This post originally appeared on Diabetes Mine.
Forty-five makers, thinkers, designers and doers gathered in Cincinnati for a two-day meeting to kick off “Phase Zero” of a new initiative to imagine a new system of care for people living with Type 1 diabetes (T1D). The best way I can describe the group is that everyone was “game,” meaning up for anything, silly or serious.
I will leave the official accounts of the event to the hosts, the C3N Project and T1D Exchange. But I can share a few vignettes. Continue reading
Here’s a question I received recently: What kinds of indicators tell you if you are going in the right — or wrong — direction in your work?
I decided to answer it here, as a public Q&A, because it merits crowd-sourcing. Continue reading
Kathleen Bogart, PhD, studies how people communicate across disability. I met her through the work I’ve done with the Moebius Syndrome Foundation (and I wrote about her research in 2012: Facial Paralysis, Not Personality Paralysis).
She emailed me with a very intriguing question, so I’m sharing it here for discussion:
Moebius Syndrome is a highly visible, but “unrecognizable” condition. That is, strangers immediately notice that our faces and speech are different, but they don’t know the reason for the difference. They don’t understand the cause, nature, or accommodations needed for it. This makes Moebius more challenging socially than disabilities that are visible but better recognized (i.e. using a wheelchair). Continue reading
On this Giving Tuesday, consider donating money to support Regina Holliday’s latest project: The Walking Gallery Center for Arts and Healing.
Inspired by a call for essays about e-patient travel stories:
There is an unspoken code at airport gates. Don’t touch me. Don’t touch my stuff. Don’t step in front of me unless you have a heck of a good reason, especially if I got here before you did. Continue reading
The Reuters story about Facebook taking its “first steps into healthcare” read like an announcement that Las Vegas was getting into entertainment or that New York City was getting into fashion. Extraordinary health communities have grown up between the cracks of Facebook’s platform. It’s just that up until now executives publicly looked the other way.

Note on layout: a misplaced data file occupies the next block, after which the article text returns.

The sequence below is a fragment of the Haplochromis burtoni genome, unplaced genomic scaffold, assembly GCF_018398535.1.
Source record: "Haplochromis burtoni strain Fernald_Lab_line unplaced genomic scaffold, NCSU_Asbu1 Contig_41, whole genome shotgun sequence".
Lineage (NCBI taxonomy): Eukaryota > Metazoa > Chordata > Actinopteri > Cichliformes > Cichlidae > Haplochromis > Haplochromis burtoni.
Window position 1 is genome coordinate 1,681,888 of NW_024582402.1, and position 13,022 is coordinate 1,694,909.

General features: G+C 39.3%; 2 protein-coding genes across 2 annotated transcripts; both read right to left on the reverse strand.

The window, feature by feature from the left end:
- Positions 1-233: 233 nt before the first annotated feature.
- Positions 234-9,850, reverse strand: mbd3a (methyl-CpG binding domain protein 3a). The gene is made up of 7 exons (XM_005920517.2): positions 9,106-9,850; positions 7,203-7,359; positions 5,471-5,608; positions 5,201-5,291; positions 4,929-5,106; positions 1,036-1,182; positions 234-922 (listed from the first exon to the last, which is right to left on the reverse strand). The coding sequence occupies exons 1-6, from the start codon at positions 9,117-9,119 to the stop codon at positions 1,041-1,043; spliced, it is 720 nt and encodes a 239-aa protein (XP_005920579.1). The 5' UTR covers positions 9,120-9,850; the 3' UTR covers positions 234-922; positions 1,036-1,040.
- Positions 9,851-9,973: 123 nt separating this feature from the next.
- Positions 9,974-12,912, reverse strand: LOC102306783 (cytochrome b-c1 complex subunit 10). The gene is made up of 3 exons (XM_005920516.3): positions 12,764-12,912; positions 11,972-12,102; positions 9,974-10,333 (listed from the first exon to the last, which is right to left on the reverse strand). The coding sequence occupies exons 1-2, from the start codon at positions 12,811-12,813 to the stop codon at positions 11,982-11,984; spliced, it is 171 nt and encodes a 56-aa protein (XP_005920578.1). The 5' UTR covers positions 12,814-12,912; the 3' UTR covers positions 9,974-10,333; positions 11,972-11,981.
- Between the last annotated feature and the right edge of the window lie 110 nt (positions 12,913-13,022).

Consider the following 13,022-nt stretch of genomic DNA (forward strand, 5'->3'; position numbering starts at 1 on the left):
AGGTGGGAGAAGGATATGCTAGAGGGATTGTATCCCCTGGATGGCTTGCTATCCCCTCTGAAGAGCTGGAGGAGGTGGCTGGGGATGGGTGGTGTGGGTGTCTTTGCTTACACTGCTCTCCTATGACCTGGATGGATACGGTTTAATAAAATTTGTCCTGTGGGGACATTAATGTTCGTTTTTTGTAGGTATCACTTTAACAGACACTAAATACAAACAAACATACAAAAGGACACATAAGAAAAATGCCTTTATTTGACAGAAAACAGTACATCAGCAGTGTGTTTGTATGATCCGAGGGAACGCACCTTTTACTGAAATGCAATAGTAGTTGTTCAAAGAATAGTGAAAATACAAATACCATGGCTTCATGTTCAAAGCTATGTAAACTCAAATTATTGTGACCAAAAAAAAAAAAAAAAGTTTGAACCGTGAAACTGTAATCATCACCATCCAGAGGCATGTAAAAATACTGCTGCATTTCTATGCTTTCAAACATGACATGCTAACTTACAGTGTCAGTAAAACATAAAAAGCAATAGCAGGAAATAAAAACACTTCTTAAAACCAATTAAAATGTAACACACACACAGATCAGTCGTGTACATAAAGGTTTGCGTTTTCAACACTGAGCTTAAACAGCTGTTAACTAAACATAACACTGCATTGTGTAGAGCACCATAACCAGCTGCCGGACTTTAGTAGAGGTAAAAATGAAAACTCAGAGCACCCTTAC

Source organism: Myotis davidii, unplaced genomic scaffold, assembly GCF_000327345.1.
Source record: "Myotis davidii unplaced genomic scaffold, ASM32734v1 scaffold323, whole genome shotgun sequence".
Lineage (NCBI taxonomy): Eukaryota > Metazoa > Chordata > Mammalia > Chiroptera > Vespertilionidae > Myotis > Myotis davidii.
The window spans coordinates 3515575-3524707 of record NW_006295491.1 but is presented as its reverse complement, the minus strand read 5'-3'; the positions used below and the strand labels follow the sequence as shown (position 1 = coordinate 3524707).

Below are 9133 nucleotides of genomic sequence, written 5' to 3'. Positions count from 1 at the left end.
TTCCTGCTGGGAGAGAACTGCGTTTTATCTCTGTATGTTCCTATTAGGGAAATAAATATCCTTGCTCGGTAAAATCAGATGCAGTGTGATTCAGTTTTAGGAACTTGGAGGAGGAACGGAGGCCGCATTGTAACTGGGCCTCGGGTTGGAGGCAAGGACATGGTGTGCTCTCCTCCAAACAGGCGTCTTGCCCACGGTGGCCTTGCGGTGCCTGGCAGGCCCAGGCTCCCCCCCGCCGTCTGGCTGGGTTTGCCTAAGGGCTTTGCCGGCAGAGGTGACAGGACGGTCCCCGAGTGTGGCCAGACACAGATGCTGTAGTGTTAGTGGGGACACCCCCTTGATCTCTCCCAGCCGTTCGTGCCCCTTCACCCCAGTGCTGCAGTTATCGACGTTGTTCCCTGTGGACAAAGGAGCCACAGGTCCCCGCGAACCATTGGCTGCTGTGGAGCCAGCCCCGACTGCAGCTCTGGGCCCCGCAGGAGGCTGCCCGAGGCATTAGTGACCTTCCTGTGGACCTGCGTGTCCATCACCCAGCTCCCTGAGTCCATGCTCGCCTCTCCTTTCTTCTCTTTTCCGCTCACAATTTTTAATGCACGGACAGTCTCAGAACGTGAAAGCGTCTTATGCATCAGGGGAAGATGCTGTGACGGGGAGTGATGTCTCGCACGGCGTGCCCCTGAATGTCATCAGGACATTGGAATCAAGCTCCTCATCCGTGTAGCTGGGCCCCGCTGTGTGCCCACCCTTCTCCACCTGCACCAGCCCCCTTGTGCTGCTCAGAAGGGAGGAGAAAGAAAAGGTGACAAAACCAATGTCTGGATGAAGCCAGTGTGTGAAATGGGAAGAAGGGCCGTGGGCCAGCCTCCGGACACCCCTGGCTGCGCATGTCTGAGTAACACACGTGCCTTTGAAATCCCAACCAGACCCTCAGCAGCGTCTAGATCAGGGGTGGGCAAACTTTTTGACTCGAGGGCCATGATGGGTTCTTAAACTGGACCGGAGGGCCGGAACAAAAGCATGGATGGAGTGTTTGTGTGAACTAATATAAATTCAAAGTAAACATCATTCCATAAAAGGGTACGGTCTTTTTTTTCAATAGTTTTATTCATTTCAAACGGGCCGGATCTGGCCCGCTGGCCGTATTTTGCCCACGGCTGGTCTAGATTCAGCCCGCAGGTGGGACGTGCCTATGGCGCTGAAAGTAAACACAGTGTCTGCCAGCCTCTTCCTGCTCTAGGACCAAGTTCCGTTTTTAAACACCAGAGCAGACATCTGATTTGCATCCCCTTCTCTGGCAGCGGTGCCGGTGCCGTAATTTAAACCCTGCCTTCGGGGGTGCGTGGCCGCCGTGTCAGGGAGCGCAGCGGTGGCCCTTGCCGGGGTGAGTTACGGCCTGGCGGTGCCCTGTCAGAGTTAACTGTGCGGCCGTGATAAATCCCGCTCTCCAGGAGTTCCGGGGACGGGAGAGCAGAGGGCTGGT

Facebook should support those communities, listen to their users, and create a safe space for health on their site.
Two examples of Facebook’s direct effect on people’s well-being:
Erin Moore is the mother of four children, one of whom is living with cystic fibrosis (CF). She is a member of a Facebook group called CF Mamas, a thousand parents who talk online about everything from recipes to research updates. Continue reading
All signs point to a social revolution in health. As I’ve put it, the internet gives us access not only to information, but also to each other. Crucial advice can come from a just-in-time someone-like-you as well as from a clinician.
So what happens to people who are shy or introverted? If sharing and learning from others is a key to health, how might we support those who do not easily participate in social settings, on or offline?
A friend wrote to me this week and gave me permission to share his question here:
While putting a ton of energy into helping guide my dad’s care — he’s not doing terribly, but aging incredibly quickly — I’ve learned I’m unable to be there for my mom as much as I’d like. I’m probably the one person in the world she can most talk to, but I don’t have the strength to also help her with the process of letting go of the idea that we can’t fix him.
She is yet another caregiver who doesn’t have the support she needs.
She’s also very private. She has very few friends she’s really open with and would never consider being in an online community.
What to do? Continue reading
I live (mostly) by Michael Pollan’s advice to “eat all the junk food you want as long as you cook it yourself.” But Halloween is an exception. We live in a Sesame Street-like townhouse neighborhood in Washington, DC, so my kids can easily hit 100 houses while trick-or-treating. The candy haul is epic.
My food-allergic son has always been great about sorting out the candy he can’t eat, but the night can still be stressful, knowing that peanut butter and almond confections are in his bag.
So we, along with many other food-allergy families, embraced a new idea this year: the Teal Pumpkin Project. Started by a food-allergy mom in Tennessee, the idea is that you paint a pumpkin teal (the theme color of FARE, the largest U.S. food-allergy advocacy group) and place it on your porch to let people know that non-food treats are offered at your house. Continue reading
I’m experimenting with a new publishing platform: Medium. I’ll eventually post the entire essay here, but for now I’d love it if you would check out this story — and recommend it to others if you like it!
Last week I was part of the first community meeting for Data for Health, a program sponsored by the Robert Wood Johnson Foundation. It was held in Philadelphia on October 30 (an absolutely beautiful fall day).
You can catch up on the #data4health tweets thanks to Symplur — and there were some good ones: